Some are jerks. But there's a huge difference between someone who's cheating and an addict. A person who has a sexual addiction is engaging in obsessive-compulsive sexual behavior, which causes severe stress to the addicted individual and their families, and over which they do not have control.  

The statistics say that more men get help for sex addiction than women. Is there a difference between male and female sex addicts?
Male and female sex addicts are pretty much the same. Women tend to get into love addictions more, though men sometimes do too. [A love addiction] may look like a sex addiction, but what they're really in it for is the high of being adored, getting attention. Women may feel they are only valued for their bodies, so they use their bodies to attract attention or love.   

Are there men who say urges are normal male biology and that they can't help pursuing sex all the time?
Sometimes it is the thrill of the chase, which is normal, but not if the pursuit becomes compulsive. This one person I work with, he had about 40 women that he was involved with. He had four cell phones. He'd give different women the numbers so he could figure out which woman was calling and keep them separate. He would tell me all the time, "I can't help it. Women are hitting on me wherever I go; I get on the plane and the flight attendant starts coming on to me." This man even said that my secretary was hitting on him when he came in for a therapy appointment, and I can say definitely that she wasn't.

Are these people unusually egotistical?
There's a lot of narcissism and arrogance with people like this. In therapy you have to help them confront that. They feel like the world revolves around them. But that's really a shield, a protection for an ego that was damaged as they grew up.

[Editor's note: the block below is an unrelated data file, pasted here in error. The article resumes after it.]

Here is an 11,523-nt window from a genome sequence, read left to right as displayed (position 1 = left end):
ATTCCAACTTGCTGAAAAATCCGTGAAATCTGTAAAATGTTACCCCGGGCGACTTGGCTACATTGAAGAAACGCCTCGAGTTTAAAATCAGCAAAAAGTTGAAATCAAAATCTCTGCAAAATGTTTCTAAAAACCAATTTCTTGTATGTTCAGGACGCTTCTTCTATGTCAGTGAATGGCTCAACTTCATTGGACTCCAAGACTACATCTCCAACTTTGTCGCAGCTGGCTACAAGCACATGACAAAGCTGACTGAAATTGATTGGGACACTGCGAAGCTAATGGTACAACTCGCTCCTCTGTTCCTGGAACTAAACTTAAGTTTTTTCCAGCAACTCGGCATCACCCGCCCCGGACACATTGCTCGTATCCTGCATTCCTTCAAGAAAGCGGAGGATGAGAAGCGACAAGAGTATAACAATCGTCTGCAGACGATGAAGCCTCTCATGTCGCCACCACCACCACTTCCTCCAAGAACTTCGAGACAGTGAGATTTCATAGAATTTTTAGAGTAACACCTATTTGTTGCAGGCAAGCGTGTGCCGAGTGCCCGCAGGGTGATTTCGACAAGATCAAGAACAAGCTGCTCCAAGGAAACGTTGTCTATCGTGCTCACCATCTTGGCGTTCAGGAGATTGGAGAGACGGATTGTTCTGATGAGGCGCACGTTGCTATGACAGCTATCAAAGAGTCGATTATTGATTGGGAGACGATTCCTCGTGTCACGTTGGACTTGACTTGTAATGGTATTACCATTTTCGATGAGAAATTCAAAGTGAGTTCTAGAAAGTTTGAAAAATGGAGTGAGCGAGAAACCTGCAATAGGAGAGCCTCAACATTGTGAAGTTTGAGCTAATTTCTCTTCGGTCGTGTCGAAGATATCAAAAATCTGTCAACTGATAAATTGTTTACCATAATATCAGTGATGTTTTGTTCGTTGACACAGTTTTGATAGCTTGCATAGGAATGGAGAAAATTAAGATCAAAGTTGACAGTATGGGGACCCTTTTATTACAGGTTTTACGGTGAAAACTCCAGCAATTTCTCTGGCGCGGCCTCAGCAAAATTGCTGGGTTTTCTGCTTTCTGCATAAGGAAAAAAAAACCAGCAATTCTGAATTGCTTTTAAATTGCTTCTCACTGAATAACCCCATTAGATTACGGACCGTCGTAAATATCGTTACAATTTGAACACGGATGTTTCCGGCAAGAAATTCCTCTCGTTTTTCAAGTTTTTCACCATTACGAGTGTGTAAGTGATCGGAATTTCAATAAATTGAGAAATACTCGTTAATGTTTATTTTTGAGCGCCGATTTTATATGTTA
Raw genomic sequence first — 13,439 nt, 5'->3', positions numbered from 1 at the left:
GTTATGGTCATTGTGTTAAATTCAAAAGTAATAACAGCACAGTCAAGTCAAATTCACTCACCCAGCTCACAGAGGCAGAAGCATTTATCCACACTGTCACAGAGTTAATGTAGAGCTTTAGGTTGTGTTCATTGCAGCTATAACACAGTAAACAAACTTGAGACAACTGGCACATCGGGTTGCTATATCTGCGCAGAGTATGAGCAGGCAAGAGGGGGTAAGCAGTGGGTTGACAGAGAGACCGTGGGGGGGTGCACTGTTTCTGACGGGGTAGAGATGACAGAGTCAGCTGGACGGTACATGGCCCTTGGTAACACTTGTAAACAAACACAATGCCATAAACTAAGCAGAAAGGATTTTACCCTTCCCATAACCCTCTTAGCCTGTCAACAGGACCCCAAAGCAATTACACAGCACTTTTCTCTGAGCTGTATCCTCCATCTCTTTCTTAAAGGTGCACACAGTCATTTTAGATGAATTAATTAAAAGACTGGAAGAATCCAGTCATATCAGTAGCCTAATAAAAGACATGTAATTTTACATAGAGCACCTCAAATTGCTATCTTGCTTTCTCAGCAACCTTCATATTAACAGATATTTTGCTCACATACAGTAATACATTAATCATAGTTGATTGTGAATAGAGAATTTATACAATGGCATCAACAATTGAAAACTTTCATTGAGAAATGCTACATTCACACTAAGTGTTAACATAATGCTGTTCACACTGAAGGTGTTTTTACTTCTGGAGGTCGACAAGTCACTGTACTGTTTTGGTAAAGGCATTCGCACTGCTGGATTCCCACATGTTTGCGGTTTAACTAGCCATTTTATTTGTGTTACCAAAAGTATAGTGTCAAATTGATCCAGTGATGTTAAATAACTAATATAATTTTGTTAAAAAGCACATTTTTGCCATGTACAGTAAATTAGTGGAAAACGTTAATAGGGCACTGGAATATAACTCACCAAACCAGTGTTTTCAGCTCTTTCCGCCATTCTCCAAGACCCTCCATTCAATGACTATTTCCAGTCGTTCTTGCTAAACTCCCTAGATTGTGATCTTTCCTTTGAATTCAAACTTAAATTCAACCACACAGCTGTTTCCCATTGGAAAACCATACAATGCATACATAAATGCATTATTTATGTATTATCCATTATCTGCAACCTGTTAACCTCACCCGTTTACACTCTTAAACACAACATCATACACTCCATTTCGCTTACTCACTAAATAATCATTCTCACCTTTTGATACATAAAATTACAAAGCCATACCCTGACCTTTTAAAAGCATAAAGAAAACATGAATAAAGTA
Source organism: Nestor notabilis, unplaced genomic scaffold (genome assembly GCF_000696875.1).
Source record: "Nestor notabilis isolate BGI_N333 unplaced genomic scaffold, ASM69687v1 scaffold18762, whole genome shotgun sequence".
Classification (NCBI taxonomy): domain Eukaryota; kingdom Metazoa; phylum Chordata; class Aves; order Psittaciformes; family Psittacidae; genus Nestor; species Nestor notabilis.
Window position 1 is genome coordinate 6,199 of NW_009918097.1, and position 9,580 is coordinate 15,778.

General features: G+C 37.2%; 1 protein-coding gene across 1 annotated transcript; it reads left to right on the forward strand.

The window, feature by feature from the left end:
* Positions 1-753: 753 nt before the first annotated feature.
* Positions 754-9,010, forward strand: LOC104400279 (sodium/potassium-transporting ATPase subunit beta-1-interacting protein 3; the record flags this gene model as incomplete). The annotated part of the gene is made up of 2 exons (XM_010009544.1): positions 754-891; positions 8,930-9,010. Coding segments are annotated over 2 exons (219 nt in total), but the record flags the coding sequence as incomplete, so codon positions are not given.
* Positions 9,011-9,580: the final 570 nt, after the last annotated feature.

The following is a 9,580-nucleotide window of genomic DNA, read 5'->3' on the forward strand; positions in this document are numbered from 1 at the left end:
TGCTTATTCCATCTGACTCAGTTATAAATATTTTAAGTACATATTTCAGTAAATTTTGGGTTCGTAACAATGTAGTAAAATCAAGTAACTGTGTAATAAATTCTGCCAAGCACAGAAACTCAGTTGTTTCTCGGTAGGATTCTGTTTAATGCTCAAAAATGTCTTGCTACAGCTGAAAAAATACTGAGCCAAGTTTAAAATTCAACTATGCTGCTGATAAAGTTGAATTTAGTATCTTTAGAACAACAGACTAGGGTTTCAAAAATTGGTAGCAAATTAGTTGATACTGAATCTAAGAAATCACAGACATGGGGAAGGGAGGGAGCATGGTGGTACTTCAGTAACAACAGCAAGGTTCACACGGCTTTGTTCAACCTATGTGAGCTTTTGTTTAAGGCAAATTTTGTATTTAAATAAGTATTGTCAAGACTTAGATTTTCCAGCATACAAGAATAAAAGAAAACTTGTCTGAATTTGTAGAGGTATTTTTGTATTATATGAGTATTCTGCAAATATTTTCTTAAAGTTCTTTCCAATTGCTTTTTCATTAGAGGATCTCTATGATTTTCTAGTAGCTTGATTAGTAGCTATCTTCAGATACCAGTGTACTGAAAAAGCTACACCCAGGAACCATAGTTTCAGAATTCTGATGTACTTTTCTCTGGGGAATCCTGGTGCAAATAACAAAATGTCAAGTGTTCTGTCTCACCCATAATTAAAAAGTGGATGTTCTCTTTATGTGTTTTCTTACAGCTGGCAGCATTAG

Does the kind of guy you were talking about succeed with women, if everyone isn't actually hitting on them as they think?
These kinds of men do get women because they're smooth talkers and they can be very charming. They make women feel like they're the only one, even when she's not. Secrecy is very important—that's a big part of the thrill for them.   

That risk-taking thrill sounds like some of the politicians who have been caught up in sex scandals.
Yes. People wonder why [those sorts of] men … would risk everything. What it is, is that they get addicted to the adrenaline flow. The riskier it gets, the more adrenaline they get. Like all addictions, the more they get, the more they need. It may seem stupid from the outside, but that's not what someone is thinking when they're caught up in the addiction cycle. It starts with a preoccupation—they're thinking and thinking of whatever their sexual compulsion is. Then they move to the next level of the cycle, which we call ritualization. It's whatever activity they do that they think will help them find what they're addicted to. Once they get to that second stage, they're probably going to go all the way. They'll get in the car and drive toward a strip club or the street where they pick up prostitutes. Afterwards they may be very ashamed. But eventually the cycle will start all over again.